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Monitoring and managing mothers with gestational diabetes mellitus: a nursing perspective

Authors Berry D, Johnson Q, Stuebe A

Received 4 June 2015

Accepted for publication 24 August 2015

Published 20 October 2015 Volume 2015:5 Pages 91—97


Checked for plagiarism Yes

Review by Single anonymous peer review

Peer reviewer comments 2

Editor who approved publication: Dr Cindy Hudson

Diane C Berry,1 Quinetta B Johnson,2,3 Alison M Stuebe2,3

1The University of North Carolina School of Nursing, 2Women's Primary Health Care, The University of North Carolina School of Medicine, Division of Maternal Fetal Medicine, 3The University of North Carolina Gillings School of Global Public Health, Chapel Hill, NC, USA

Abstract: Women diagnosed with gestational diabetes mellitus (GDM) must work in partnership with their health care team to improve both maternal and fetal outcomes. This team may include physicians, midwives, nurse practitioners, physician assistants, registered nurses, certified diabetes educators, and registered dietitians. Management should include medical nutrition therapy, self-monitoring of blood glucose with tight control, and exercise to prevent postprandial hyperglycemia. Approximately 80% of women diagnosed with GDM are well controlled with medical nutrition therapy, self-monitoring of blood glucose, and exercise; however, approximately 20% require medication to bring their blood glucose levels under control during pregnancy. The risk of developing type 2 diabetes mellitus decreases dramatically for women who engage in interventions to lose weight postpartum, improve their nutrition and increase their physical activity. Therefore, postpartum women with GDM should be retested and reclassified at 6 weeks postpartum and strongly encouraged to lose weight through proper nutrition and exercise.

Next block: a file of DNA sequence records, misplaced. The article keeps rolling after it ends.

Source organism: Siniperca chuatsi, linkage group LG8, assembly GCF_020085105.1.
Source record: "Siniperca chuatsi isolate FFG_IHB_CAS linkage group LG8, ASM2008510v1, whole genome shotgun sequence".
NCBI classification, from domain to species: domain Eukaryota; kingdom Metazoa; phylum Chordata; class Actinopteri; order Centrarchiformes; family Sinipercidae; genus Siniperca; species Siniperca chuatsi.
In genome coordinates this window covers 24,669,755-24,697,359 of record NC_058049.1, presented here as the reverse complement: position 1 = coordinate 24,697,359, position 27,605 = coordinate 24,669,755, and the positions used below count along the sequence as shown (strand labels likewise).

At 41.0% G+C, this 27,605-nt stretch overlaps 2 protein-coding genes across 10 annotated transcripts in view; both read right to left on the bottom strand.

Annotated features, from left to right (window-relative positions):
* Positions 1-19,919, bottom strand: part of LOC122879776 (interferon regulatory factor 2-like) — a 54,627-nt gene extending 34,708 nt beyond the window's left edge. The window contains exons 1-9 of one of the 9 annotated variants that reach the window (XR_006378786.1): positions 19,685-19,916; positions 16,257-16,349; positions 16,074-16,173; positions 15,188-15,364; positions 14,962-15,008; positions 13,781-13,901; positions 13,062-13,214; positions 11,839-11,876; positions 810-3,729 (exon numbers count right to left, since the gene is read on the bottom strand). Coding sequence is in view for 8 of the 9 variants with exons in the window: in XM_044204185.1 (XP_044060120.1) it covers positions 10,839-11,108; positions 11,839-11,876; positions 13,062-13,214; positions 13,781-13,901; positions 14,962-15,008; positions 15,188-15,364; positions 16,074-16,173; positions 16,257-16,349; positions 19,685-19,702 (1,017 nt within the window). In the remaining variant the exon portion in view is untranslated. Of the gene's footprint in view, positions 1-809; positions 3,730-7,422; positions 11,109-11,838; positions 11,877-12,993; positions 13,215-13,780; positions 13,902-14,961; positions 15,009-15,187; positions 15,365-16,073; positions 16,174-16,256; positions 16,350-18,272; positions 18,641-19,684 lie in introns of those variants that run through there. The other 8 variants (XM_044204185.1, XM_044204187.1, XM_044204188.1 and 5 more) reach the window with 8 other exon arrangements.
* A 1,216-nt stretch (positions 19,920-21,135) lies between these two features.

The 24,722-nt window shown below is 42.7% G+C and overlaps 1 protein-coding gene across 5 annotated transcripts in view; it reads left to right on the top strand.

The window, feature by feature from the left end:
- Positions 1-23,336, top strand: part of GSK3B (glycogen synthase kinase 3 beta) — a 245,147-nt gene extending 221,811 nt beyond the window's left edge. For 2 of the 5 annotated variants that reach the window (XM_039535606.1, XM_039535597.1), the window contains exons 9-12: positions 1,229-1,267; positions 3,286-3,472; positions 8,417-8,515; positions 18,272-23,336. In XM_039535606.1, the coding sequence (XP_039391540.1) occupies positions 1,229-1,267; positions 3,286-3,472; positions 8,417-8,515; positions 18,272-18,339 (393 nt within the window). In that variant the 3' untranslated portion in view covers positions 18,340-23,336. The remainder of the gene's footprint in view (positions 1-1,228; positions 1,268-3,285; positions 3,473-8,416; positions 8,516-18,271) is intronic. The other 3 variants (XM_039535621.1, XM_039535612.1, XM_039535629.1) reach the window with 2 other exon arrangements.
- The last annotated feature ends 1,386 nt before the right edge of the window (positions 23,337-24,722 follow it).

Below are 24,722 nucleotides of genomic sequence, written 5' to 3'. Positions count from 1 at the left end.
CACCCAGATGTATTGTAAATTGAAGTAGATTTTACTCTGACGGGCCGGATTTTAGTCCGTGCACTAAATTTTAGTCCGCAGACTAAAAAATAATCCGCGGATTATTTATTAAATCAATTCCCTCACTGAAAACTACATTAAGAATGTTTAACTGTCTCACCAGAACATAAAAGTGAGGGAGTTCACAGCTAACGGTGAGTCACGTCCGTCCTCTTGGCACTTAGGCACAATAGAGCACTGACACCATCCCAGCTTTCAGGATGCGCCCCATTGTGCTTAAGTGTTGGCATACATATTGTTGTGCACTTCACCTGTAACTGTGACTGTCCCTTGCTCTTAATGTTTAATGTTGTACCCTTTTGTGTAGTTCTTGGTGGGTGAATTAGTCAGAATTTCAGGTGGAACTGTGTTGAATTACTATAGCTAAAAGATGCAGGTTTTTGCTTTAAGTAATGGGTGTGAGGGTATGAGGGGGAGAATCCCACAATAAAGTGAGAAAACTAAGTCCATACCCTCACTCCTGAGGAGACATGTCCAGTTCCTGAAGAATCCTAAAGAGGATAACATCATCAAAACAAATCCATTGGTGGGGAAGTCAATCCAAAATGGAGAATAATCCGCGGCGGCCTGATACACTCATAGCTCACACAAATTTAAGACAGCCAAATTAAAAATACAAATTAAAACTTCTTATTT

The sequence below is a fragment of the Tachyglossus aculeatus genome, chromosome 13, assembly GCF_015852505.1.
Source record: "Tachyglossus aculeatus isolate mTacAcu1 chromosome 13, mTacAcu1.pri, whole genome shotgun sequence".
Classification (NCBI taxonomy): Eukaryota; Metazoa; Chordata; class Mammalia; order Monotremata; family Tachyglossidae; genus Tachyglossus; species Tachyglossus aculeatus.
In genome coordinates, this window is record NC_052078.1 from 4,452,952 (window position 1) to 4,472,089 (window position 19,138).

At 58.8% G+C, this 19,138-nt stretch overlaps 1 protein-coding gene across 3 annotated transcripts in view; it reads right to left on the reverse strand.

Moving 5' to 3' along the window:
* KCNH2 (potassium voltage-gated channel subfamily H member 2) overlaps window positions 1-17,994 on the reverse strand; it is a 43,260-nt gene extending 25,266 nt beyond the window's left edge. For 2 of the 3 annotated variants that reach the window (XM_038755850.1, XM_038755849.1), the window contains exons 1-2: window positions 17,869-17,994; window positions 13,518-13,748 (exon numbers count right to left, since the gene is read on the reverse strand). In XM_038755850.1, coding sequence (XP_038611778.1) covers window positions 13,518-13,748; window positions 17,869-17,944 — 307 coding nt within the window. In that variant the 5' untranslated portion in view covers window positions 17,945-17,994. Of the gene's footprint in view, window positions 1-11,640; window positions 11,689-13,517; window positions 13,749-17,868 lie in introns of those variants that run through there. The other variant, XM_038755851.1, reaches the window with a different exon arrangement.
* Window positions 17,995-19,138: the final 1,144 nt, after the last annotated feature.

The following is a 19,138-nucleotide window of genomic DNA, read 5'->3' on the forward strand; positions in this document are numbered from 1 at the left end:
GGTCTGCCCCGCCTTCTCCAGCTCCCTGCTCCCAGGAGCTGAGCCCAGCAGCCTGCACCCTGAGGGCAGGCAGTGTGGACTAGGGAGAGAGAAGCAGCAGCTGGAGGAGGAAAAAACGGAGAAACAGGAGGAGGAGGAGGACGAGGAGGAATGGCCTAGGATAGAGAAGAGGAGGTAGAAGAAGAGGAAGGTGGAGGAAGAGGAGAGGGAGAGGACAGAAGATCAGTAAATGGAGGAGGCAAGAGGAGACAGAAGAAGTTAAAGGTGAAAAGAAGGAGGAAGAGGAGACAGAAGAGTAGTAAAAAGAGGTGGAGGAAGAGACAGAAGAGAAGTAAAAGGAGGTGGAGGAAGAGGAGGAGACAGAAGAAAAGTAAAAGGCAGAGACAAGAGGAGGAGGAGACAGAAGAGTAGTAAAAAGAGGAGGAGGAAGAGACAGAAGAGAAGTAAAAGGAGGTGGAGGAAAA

Keywords: gestational diabetes mellitus, medical nutrition therapy, self-monitoring of blood glucose, exercise, medication, type 2 diabetes

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